Mass Effect Drinks Cabinet from Recycled Wood

A friend asked me to make him a drinks cabinet recently with the ability to hold bottles upside down for use with optics and also have a large logo painted on. This was uncharted and rather scary territory for me but I pushed on and found the solutions that I needed.

If you’d like to see the video of the making of the drinks cabinet you can find it here – Mass Effect Drinks Cabinet

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Gluing up the back board

I make all of my items from recycled wood and this cabinet was no different but posed many challenges due to its size. The back board had to be made from 7 pieces of pallet wood glued side by side and then planed flat. This is itself was a challenge and was only the beginning of the build!

Using some construction timber I had in my shed I started to make the frame, this was all held together with screws in a pocket hole jig style. When I had the basic frame I then fitted the shelves and gave the whole cabinet its first coat of black gloss. This colour and type of paint was specified by the customer to give the cabinet an English pub look.

The main frame of the cabinet was together and now it was time to get the front and back on. I screwed some pallet wood pieces to the front, leaving enough room for the door, and nailed some thin plywood to the back. The shelves are also made from plywood from a builders rubbish pile.

I made the door using a Z frame to keep it from sagging too much over time. The hinges were metal fence hinges which were also recycled from my own garden. I then attached the door and gave the whole cabinet another lick of paint.

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Handle from an old pipe

The cabinet needed a handle for the door and as I had some old metal conduit in the shed I decided to saw a piece off and set it between two pallet wood pieces. The metal pipe would be nice to hold in the hand and also match the logo I was to paint later.

I needed to come up with a solution for having the bottles upside down and at first I was puzzled but over time I came up with a solution. The shaft of the bottle would be supported in a curved piece of wood with elastic cord holding it tightly against the curve. The neck of the bottle would snap into a pipe clip, the kind that are used to clip pipes and conduit to walls. I used clips that were 25mm wide.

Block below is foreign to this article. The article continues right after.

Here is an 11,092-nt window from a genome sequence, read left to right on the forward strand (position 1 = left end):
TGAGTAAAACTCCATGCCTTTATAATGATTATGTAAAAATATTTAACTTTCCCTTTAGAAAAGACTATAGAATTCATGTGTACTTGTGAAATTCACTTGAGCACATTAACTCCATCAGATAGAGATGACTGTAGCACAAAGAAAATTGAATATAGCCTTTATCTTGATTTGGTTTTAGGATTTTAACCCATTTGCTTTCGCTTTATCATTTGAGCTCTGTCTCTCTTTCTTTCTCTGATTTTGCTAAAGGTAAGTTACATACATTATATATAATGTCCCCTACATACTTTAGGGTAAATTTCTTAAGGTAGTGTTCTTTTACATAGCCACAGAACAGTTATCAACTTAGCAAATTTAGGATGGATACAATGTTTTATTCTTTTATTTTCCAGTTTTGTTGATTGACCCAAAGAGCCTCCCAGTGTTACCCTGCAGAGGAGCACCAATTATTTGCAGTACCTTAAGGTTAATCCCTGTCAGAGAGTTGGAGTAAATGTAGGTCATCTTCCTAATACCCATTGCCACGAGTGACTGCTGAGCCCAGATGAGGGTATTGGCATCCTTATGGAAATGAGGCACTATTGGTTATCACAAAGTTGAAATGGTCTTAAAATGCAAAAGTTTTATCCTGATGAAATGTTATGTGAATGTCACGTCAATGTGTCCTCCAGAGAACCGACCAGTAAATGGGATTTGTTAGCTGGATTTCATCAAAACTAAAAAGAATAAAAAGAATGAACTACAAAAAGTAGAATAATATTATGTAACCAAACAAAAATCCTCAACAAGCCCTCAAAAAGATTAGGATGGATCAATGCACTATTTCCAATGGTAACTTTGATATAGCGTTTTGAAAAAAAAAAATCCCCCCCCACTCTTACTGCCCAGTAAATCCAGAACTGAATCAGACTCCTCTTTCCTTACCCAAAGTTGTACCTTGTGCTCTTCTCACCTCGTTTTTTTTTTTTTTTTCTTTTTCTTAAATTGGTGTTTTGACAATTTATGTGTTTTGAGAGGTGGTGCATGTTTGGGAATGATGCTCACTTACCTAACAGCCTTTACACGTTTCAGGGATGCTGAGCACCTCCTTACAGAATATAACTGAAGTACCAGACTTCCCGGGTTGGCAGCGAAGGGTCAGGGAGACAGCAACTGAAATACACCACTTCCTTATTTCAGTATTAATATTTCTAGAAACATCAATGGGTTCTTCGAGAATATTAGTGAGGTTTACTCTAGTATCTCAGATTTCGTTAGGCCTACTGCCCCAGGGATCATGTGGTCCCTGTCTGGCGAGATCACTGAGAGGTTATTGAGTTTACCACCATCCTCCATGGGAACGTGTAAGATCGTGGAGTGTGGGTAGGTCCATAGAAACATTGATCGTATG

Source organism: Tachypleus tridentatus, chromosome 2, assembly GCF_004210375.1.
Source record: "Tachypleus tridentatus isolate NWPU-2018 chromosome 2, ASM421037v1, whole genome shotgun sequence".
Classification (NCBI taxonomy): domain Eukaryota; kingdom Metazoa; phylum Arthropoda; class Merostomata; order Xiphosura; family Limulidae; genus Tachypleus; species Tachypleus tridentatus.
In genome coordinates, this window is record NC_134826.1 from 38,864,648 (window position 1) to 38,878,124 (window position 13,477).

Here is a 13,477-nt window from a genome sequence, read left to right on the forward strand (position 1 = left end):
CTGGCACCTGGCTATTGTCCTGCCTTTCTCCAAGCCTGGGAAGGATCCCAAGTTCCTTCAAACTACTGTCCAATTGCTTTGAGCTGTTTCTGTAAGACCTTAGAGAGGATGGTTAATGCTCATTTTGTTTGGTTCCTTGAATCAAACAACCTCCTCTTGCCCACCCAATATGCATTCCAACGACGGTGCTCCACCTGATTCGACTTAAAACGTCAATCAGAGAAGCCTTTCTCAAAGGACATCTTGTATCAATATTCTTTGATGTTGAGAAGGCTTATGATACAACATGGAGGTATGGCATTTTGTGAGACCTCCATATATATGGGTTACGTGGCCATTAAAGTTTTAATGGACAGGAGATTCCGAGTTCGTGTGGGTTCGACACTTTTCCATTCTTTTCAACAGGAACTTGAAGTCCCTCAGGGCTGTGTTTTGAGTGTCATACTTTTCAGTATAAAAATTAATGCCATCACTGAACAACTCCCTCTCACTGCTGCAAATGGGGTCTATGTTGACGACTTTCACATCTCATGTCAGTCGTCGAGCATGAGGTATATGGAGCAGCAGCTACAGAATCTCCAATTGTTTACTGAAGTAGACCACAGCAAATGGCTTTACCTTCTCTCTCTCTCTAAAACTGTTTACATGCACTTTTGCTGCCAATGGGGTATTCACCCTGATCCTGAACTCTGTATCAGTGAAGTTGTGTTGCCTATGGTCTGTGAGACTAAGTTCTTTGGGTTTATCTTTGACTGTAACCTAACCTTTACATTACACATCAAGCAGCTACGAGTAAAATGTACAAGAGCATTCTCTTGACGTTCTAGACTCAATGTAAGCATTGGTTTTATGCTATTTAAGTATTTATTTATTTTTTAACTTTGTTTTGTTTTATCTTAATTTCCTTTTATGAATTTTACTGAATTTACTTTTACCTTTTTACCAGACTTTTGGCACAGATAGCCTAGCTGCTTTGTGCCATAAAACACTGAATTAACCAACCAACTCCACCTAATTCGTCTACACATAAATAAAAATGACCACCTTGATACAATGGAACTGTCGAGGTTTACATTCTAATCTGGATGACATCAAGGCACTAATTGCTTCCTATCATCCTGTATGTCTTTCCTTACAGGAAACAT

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The finished logo

Painting the logo was a rather painstaking and slow process. I couldn’t use masking tape because it would possibly peel away some of the black gloss and I couldn’t make a template for fear of the same happening. So in the end I just drew the design on with a ruler and painted the logo freehand.

 

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The cabinet in its new home

All in all I was pleased with the outcome of the cabinet and so was the customer. All manner of bottles fit inside the holders (even square ones)¬†and the whole cabinet excluding the paint, cord and clips is made from recycled materials. I’m thankful I got to make it and even more thankful that it came together rather nicely.

 

If you’d like to keep up with future projects and my day to day woodworking activities then please give my Facebook page a like and hopefully I’ll see you soon!

 

Camera arm from recycled materials – mistakes and successes

Getting increasingly annoyed with constantly adjusting and readjusting the legs of my flimsy tripod whilst making videos, I had to try and make a camera arm for increased ease and efficiency of recording in my tiny shed. Armed with the knowledge of a few camera arm building tutorials on YouTube and using only materials I already had, I set about building something that would do for the moment until more complex plans could be formulated.

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Piece of conduit within a bucket.